But of course we didn’t realize all that when we first started collecting. It was one of our neighbours who was a collector of (not only) playing cards and showed us some of his collection. Miriam was amazed by the variety and designs and started to go to flea markets and collectors fairs to pick up unusual decks. Miriam couldn’t drive, so at first Joop came along as chauffeur and looked at everything but cards on the stalls, but it didn’t take long before he started participating in this card hunting.

Ace of Hearts – Hard A Port Cut Plug, for Moore & Calvi Tobacco, printed by Lindner, Eddy & Claus Lith, USA, ca. 1890.

Ace of Hearts – Hard A Port Cut Plug, for Moore & Calvi Tobacco, printed by Lindner, Eddy & Claus Lith, USA, ca. 1890.

Then we found out that we were not the only ones with an interest in playing cards and that there were special playing card collectors meetings in the Netherlands and Belgium. The first time we went to such a meeting was an eye-opener. There were collectors of antique decks only, collectors of Dutch decks only, collectors of non-standard decks with certain topics. But there were also collectors of single cards only: joker collectors and collectors of advertising backs, mostly with preferences for certain topics like airlines, tobacco, or beer only.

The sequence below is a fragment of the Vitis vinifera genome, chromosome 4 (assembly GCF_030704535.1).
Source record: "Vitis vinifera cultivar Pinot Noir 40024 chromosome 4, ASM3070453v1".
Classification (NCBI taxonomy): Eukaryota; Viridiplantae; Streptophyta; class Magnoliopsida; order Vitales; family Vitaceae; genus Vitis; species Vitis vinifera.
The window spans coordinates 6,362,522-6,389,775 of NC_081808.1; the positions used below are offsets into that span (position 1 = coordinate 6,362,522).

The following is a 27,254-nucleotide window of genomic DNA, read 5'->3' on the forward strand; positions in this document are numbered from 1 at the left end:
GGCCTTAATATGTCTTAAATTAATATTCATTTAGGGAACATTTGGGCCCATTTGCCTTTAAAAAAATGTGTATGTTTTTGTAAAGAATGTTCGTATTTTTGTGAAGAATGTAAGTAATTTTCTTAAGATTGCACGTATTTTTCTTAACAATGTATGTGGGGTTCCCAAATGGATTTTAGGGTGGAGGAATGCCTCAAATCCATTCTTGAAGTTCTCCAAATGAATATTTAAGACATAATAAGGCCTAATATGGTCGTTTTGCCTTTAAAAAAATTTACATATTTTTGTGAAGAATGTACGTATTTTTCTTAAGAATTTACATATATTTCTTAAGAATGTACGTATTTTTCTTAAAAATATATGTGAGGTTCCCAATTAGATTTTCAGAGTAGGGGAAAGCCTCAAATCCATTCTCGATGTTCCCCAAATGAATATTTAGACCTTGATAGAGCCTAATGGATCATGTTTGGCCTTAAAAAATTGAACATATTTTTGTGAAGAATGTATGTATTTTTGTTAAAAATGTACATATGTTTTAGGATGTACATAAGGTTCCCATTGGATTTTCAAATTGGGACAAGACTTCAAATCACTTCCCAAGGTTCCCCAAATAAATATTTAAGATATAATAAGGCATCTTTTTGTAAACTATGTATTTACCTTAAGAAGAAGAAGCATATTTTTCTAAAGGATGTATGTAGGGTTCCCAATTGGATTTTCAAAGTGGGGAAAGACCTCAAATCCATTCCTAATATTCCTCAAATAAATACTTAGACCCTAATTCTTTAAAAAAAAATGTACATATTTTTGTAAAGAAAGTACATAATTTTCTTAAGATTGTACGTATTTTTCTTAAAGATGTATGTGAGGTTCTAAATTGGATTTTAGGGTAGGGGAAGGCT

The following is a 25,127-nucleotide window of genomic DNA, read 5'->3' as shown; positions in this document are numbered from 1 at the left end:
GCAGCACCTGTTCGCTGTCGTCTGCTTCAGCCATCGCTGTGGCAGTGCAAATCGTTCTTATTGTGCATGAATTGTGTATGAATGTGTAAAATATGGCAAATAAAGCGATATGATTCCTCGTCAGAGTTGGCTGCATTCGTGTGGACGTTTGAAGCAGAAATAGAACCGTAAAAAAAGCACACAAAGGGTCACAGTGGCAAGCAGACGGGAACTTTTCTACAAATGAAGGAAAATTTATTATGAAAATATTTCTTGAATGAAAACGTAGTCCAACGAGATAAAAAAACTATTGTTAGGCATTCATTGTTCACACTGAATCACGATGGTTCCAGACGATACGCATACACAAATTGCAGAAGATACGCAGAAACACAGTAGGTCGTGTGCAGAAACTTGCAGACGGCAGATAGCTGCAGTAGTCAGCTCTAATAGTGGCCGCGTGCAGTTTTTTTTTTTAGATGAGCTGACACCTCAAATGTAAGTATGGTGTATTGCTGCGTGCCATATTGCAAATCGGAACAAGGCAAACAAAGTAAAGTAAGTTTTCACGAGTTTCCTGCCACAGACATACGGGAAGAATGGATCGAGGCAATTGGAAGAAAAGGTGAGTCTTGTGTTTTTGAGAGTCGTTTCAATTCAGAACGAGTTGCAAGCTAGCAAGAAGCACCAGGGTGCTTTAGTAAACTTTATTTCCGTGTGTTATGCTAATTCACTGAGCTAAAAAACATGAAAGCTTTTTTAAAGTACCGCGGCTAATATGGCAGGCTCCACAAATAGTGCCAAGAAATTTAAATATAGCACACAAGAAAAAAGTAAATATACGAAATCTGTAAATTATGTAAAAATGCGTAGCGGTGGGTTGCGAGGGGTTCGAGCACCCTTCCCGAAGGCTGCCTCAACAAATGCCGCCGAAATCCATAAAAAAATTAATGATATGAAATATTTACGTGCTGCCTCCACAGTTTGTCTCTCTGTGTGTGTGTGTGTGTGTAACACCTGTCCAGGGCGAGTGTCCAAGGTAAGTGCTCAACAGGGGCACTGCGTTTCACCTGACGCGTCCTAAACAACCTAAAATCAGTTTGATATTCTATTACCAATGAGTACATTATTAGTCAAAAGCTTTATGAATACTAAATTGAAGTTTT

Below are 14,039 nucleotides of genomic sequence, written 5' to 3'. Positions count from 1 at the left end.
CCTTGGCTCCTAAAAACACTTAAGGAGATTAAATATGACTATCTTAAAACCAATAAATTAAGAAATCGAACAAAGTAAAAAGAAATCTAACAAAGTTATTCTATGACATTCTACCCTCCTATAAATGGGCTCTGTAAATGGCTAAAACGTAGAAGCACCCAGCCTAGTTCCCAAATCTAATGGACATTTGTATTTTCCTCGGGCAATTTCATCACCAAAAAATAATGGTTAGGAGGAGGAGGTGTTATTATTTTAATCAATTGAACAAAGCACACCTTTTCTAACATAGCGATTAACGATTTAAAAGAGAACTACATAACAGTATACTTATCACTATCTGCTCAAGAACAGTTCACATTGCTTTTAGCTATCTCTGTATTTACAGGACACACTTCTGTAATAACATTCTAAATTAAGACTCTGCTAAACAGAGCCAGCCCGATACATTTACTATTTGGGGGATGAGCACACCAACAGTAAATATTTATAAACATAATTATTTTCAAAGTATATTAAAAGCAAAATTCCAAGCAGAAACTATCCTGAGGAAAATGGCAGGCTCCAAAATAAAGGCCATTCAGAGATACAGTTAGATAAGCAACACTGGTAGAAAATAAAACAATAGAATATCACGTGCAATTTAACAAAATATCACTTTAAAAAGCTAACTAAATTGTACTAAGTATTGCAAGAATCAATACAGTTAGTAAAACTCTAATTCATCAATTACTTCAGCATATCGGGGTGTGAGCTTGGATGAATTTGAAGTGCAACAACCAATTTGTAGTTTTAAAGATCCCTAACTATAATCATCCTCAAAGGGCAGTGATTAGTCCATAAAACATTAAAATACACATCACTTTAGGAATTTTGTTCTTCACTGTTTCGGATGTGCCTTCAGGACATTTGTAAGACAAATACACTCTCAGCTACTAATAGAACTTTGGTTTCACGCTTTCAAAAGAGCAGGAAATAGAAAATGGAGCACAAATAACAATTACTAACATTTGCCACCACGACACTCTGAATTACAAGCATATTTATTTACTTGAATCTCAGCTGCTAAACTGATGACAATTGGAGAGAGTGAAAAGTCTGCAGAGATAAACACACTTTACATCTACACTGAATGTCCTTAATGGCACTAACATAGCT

So we had difficulty focusing in this wide field of collecting. We did single jokers for a while too, but decided that we would try to complete a collection of decks, made by the Dutch “Speelkaartenfabriek Nederland” (1909-1969), to be specific. Besides that we would still collect all kinds of non-standard decks too, with only one parameter: that we would both like the designs. And if we could find affordable antique decks, we wouldn’t leave them on the table either. Oh well, at least we tried to focus!

The result is that we now have a collection of some 4000 decks, which includes a wide variety of techniques, styles and topics and covers two centuries in time. And that gives us the opportunity to create expositions around certain topics, showing decks from all over the world. It also makes it possible to compare the patterns, styles, techniques and topics that have been used over the centuries, which sometimes gives unexpected insight into the development of playing cards.

The hunt, and the buzz!

Something that every collector will recognize is “the buzz” that a special find will give. Your heart rate will go up, causing a faint dizziness and warm feeling that may even result in wet palms or armpits. We still remember our first buzz. It was on a flea market, where we found a “Kroonkaart” deck (by the Speelkaartenfabriek Nederland) almost hidden among steel machinery parts.